I remember my first camp. I was invited to be one of the junior facilitators by a former tutor and the camp has nurtured me a fun and life-learning experience that has already marked my life. My tasks involved monitoring the venue’s cleanliness, assisting the facilitators in taking care of campers (e.g. doing the headcount when it’s time for activity), and looking after a buddy and distributing meals, while having the chance to enhance my talents and learn new skills through various workshops, and to apply my independent living skills. What marked me most back then was I met my friends for life. I felt blessed having the opportunity to join camp, discovering how I could be an inspiring role model to campers, most of whom have special needs.
My second camp was quite different from the first. I am now an apprentice facilitator – with bigger responsibilities aside from the ones assigned to a junior facilitator. One of these tasks involves labeling whether the different elements in the room (lockers, bed, baggage, bathroom..) are either clean or messy after the facilitators-in-charge have inspected the rooms. I am also in charge of helping a volunteer in arranging the library corner, look after two camp buddies as some facilitators are tasked to do (camp facilitators are usually asked to look after two-to-four camp buddies), and to facilitate in some of the workshops (social skills) and activities (being one of the room marshals in Superhero Team Quest) with the coaches. While being a junior facilitator is all about assisting a coach and being an older sibling to the campers, an apprentice facilitator is trained to be one of the future camp facilitators. There are times when I am referred as a coach by the new campers. I am equally required to work during the campers’ regular free time, which is filled with sweat and blood.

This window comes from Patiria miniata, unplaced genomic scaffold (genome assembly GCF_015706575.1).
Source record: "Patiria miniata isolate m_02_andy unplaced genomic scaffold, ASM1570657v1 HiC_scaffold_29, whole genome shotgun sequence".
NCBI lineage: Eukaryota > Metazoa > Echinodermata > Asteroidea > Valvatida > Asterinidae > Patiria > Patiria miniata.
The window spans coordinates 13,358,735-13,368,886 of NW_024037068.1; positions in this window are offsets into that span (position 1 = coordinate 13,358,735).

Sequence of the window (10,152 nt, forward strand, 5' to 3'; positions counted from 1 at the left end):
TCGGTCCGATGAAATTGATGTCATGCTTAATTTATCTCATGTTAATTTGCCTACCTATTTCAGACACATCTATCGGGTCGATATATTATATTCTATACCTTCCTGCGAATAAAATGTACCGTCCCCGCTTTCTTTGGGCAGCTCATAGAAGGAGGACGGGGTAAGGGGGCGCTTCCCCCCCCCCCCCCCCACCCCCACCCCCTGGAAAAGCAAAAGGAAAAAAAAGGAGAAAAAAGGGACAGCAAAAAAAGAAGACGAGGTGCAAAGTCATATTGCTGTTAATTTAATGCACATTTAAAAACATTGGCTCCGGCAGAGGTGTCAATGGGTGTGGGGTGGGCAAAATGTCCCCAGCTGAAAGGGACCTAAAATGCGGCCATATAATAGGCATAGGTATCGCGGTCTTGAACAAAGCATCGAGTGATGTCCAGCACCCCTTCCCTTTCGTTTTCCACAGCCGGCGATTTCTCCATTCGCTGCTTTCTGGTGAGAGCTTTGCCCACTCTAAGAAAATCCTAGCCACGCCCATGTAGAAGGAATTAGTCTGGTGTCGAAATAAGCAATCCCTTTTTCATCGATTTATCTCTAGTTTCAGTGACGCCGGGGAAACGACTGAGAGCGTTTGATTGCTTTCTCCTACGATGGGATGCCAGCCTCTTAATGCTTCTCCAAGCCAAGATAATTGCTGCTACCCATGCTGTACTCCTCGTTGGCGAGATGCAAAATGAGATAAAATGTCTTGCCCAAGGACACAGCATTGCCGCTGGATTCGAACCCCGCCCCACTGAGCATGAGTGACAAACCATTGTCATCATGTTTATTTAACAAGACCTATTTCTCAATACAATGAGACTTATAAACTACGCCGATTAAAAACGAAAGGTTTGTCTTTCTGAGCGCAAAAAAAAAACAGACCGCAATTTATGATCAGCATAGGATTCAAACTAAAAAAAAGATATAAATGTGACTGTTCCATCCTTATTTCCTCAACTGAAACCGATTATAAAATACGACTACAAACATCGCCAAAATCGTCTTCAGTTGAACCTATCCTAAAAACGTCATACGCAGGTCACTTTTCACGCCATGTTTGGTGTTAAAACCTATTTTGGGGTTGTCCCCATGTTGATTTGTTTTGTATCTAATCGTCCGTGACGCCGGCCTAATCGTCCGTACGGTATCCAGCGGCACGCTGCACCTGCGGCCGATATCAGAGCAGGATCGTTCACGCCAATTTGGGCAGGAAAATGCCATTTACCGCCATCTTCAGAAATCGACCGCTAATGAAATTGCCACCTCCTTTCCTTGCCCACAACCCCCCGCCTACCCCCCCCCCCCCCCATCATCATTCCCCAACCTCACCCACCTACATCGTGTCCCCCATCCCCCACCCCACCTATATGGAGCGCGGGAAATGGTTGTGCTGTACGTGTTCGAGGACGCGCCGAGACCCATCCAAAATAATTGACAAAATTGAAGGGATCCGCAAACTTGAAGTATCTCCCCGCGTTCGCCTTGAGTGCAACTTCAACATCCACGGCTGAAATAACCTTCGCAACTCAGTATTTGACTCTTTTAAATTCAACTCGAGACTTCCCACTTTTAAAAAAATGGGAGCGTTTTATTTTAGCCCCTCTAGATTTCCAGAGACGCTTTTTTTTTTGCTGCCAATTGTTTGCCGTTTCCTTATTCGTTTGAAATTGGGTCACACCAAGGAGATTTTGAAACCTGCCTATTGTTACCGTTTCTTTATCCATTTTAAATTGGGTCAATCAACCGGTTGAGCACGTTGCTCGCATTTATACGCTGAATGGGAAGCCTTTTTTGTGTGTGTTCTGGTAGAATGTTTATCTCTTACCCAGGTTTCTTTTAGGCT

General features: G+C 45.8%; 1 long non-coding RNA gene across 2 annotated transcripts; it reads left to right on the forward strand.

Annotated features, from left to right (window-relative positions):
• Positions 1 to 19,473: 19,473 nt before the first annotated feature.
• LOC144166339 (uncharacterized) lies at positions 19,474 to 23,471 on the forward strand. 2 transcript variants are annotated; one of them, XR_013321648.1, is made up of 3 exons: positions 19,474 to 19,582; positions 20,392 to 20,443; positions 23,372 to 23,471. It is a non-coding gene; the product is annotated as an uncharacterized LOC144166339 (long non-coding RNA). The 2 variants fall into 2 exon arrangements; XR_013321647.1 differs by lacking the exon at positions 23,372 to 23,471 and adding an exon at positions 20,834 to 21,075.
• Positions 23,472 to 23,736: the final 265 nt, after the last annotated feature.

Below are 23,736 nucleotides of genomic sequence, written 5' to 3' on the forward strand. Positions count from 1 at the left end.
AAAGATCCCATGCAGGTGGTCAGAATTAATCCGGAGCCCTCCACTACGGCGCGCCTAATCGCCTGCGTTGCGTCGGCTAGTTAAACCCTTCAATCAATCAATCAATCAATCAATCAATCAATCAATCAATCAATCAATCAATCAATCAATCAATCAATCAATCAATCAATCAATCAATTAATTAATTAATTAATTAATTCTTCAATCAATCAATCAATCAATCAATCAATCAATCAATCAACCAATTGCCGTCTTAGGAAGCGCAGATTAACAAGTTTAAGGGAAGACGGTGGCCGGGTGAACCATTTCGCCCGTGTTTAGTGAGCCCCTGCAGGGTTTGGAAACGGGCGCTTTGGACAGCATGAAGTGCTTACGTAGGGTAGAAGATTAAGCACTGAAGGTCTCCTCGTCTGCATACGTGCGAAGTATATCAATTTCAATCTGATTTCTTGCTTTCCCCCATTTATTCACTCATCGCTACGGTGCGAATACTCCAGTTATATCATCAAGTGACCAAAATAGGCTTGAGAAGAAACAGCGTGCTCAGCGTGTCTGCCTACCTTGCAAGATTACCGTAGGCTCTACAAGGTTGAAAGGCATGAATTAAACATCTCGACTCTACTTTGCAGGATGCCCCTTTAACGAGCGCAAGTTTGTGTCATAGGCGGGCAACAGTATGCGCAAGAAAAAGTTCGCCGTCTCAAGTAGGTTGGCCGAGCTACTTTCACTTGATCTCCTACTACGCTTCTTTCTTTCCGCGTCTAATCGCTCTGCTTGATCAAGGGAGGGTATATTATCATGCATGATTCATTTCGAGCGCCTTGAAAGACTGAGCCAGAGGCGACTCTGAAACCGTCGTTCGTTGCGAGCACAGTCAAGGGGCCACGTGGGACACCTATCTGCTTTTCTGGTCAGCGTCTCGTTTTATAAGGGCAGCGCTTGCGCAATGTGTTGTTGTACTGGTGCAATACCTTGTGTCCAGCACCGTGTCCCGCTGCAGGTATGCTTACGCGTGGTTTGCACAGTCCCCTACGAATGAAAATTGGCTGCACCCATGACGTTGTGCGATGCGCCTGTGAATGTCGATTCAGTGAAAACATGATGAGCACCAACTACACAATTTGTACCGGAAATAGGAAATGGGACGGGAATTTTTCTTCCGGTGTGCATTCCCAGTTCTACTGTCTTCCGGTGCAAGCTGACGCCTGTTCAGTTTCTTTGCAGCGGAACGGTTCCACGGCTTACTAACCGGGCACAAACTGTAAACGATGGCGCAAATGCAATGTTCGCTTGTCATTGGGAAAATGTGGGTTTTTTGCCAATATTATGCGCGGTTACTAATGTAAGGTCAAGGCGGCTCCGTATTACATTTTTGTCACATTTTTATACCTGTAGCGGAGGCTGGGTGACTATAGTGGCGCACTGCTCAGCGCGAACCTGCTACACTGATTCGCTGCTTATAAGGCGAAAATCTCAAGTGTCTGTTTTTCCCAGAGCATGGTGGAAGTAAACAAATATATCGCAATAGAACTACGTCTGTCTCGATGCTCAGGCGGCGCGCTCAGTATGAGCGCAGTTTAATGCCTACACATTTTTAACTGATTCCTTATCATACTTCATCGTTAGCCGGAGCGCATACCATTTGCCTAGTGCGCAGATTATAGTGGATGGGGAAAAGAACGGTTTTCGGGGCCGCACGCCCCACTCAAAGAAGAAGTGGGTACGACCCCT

Yet this feels more like a challenge than a hindrance. I have told myself that it is time to move forward and I need to learn more skills that are more applicable in my adult day-to-day life. It is about time that I earn more respect from campers seeing me more as an actual adult rather than as a peer their age, who is actually an adult in disguise. While dreaming to be one of the senior camp facilitators in the future, I also need to be well-trained before joining their circle. Being an apprentice facilitator has fully exploited my skills in becoming a leader, and has boosted my self-worth and sense of accomplishment.
This year’s camp is indeed as memorable as my first. The following pictures sum up all the fun.
And this leaves me with..
Like One Dream Benefit Concert, CAMP L.I.FE is also organized by Candent Learning Haus (CLH), a center for tutoring and special needs. Check their official website (http://candentlearninghaus.wix.com/candentlearninghaus) for more details.